a white smoke from exhaust on startup
Tips & Tricks

6 Reasons for White Smoke from Exhaust on Startup

Smoke from your car’s exhaust should be colorless. Colored smoke may indicate an underlying problem with various components of your engine. Such malfunctions could cost you a pretty penny in terms of repairs or replacements. So why is there white smoke from exhaust on startup? Let’s find out.

Exhaust Emissions

Exhaust emissions occur when an air-fuel mixture burns inside internal combustion engines. Emissions from this reaction usually contain a combination of the remnants of atmospheric air, water vapor, carbon dioxide, and other components in a gaseous state. These vary from black, to blue, and white, the most common color from exhaust emissions.

Diagnosing a Smokey Exhaust

Diagnosing a smoky exhaust is the first step to finding a suitable solution for your car’s engine.

It is important to observe:

The time it appears (whether it only appears when stationary, during start-up, or when the engine is running)

  • The color and kind of smoke
  • The smell of the smoke
  • The time the smoke appears

Smoke might appear when your car is stationary, accelerating, or when the engine is running. Smoke caused by water or antifreeze entering the cylinder might be no cause for alarm. It is, however, important to confirm whether you have the correct amount of antifreeze in the radiator and overflow bottle.

Smoke during startup could result from condensation, which is nothing to worry about if it clears after a few minutes of driving.

The Color of Smoke

While smoke coming from your exhaust could cause alarm, the color of the smoke could pinpoint the underlying issue your car has.

Thin white smoke on a cold morning is nothing to be concerned about. Thick smoke could indicate that your engine might be burning fuel containing coolant, which means that your radiator might be leaking.

Blue smoke that appears when your engine lights up in the morning might indicate that your engine is burning oil. This also means that you need to see your mechanic immediately.

Gray exhaust smoke is usually caused by burning the transmission fluid.

Black smoke points out that your engine is burning too much fuel and shows that your engine is not being cared for properly. It might also indicate that you need to change your air filter.

What’s That Smell?

Since the car exhaust port functions to neutralize the harmful fumes that emanate from the engine, foul smells from the exhaust indicate that there is a problem.

The smell of rotten eggs comes from small amounts of sulfur present in the fuel. It may also indicate the need to replace the converter and the fuel filter.

A strong exhaust smell may indicate a leak into the exhaust system, while a constant sweet scent indicates that the antifreeze is leaking.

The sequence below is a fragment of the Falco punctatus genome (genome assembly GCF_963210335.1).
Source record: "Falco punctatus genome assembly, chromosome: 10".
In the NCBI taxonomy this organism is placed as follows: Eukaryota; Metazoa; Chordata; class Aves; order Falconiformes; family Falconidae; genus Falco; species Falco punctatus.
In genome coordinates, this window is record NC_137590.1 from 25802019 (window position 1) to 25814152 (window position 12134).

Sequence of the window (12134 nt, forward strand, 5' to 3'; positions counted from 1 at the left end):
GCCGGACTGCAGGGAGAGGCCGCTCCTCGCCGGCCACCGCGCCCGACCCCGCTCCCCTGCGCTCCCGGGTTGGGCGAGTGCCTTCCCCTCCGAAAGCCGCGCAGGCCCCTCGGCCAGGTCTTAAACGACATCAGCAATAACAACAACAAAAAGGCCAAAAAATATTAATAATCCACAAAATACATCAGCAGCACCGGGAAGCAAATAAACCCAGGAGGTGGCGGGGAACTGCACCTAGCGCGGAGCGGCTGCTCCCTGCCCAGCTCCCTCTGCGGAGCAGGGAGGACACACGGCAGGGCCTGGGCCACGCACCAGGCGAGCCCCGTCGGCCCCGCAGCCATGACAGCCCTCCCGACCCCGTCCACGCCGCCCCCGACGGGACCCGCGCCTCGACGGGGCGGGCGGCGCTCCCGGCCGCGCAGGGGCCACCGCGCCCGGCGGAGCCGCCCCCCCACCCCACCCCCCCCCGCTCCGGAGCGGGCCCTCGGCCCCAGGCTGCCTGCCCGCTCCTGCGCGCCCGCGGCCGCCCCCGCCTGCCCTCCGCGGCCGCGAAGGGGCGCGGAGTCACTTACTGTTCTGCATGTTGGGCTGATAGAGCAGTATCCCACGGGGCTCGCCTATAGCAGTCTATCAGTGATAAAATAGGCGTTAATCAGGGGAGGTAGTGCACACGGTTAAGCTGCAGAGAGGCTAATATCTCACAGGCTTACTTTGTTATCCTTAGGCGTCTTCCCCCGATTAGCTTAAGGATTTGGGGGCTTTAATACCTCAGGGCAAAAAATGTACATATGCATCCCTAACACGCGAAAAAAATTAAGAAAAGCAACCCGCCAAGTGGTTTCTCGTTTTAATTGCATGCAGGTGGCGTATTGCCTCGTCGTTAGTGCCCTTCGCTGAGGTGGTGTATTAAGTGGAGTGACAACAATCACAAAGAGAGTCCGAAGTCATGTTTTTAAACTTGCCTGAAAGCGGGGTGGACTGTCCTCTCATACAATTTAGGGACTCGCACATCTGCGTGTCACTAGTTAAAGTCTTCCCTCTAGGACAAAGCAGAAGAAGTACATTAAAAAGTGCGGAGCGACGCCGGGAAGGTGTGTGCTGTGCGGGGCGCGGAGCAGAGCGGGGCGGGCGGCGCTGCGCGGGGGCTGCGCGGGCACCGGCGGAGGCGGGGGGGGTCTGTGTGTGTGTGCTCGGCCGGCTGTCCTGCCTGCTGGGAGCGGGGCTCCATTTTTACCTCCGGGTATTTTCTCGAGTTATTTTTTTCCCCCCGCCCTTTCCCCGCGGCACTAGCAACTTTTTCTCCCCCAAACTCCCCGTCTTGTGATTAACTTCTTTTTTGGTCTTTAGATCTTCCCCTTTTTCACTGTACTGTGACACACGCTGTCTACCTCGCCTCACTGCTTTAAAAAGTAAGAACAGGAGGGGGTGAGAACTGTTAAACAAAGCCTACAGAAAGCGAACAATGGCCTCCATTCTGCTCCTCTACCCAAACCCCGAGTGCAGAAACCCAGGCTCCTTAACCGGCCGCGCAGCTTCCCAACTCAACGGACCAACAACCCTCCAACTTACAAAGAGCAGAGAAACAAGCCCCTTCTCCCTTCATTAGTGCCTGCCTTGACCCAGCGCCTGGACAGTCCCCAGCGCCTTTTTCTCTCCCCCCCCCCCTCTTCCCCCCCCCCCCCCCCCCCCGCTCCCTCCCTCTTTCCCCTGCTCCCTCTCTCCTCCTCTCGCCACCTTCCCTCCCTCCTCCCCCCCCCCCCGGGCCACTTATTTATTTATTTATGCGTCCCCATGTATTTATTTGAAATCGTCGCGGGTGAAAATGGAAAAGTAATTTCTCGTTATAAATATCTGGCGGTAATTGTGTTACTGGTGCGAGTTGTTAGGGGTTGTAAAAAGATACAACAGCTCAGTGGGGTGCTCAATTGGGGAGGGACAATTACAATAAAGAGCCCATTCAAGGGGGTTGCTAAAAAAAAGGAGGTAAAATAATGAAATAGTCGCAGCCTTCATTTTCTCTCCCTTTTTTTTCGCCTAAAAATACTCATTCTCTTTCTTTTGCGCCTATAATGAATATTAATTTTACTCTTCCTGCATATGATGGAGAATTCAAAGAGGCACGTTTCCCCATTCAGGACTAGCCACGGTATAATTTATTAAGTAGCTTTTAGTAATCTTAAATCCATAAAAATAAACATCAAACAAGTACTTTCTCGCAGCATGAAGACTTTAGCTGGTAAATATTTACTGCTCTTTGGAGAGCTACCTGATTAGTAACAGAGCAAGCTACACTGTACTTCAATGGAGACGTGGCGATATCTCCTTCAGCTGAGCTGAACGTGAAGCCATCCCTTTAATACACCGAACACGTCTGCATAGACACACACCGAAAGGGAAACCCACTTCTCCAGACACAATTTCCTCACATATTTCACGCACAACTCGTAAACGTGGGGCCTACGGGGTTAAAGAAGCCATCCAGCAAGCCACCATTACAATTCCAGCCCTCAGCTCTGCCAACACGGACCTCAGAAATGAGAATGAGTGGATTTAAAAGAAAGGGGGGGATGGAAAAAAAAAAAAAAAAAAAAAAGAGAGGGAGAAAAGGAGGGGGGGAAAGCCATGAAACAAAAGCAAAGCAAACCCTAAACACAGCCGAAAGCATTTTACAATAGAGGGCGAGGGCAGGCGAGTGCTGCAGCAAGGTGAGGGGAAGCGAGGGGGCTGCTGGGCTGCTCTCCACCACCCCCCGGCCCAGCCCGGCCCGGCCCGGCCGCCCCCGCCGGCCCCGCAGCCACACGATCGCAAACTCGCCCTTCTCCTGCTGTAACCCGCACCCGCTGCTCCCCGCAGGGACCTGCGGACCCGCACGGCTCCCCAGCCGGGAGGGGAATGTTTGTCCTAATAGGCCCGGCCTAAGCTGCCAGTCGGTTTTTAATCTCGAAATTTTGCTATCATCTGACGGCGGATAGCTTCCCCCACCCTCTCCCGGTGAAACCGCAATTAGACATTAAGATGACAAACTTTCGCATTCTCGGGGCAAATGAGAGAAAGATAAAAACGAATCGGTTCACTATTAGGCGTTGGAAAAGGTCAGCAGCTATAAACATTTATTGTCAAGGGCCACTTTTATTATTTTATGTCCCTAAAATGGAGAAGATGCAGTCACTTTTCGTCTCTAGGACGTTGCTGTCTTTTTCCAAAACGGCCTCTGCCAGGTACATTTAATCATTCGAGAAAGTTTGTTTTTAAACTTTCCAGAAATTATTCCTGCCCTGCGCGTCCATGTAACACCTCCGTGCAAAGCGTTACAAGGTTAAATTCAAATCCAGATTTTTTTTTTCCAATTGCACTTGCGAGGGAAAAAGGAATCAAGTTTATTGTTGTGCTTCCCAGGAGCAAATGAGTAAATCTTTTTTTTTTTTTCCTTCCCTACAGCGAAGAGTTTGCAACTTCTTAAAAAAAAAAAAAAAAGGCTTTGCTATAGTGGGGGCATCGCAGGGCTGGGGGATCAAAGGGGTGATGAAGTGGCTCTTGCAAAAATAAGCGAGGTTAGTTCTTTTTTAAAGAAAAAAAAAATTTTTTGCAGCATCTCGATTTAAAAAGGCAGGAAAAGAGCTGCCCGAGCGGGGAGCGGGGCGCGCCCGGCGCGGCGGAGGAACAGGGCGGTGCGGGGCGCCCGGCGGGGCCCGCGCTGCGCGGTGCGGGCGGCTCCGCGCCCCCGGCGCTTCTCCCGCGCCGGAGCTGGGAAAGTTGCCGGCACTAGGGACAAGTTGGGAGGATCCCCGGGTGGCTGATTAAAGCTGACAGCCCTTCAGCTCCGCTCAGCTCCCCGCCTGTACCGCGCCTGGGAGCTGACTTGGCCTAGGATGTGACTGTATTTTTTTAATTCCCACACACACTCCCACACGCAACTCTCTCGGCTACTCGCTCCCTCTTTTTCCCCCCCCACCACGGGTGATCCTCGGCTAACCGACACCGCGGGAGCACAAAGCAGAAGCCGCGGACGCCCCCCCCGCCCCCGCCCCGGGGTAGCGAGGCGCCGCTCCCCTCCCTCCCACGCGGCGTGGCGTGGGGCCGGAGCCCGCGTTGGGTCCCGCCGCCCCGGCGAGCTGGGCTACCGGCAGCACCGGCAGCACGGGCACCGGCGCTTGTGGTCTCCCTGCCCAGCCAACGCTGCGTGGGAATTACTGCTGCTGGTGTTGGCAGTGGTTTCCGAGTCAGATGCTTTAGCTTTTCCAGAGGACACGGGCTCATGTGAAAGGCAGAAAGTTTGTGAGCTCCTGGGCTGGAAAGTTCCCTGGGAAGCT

Why is there White Smoke from Exhaust on Startup

white smoking popping out of the car

Here are several reasons why white smoke appears from your car’s exhaust upon startup.

Condensation Build Up

In cold temperatures, you may notice a thin veil of white smoke, no cause for alarm. This occurs when the warm exhaust gases meet with the cold air, which results in condensation and steam.

This usually requires that the car is warmed up thoroughly. Once the engine starts to warm up, mainly after 30 seconds to 1 minute, the smoke should diminish.

Coolant Leak

If, after 1 minute of warming up your engine, the smoke is not disappearing, you might want to check your engine for a coolant leak. This could be because your car has a cracked cylinder head or a leakage from the head gasket, or a cracked engine block.

Cracked Cylinder Head

The most common reason for a cylinder head crack is usually overheating, which is caused by the rapid heating of the engine or other stressful functioning conditions.

This crack allows the coolant to leak out of it and mix with the engine oil, and the coolant then contaminates the engine oil once mixed. The fumes released will be thick and white with a consistent sweet odor that doesn’t disappear during combustion.

Head Gasket Failure

You can find the head gasket between the cylinder head and the engine block. It is a thin metal sheet that is vital as it seals the internal combustion process to allow the coolant and the oil to travel throughout the engine to cool and lubricate.

Cracks form in the gasket for many reasons, but wear and tear are most common. When this crack happens, the coolant seeps from the cooling channels of the engine into the cylinder, where it gets burned, producing thick white smoke. The only way to fix this is to replace the gasket.

Cracked Engine Block

A cracked engine block is the most severe issue in the automotive repair field as it means replacing your engine altogether in the worst-case scenario. It is ambiguous to determine since, in most cases, it can be mistaken for other issues such as a cracked cylinder head or a blown gasket. This is because it can present similar symptoms like Steam from the exhaust pipe, coolant or oil leaks, and engine overheating, among others.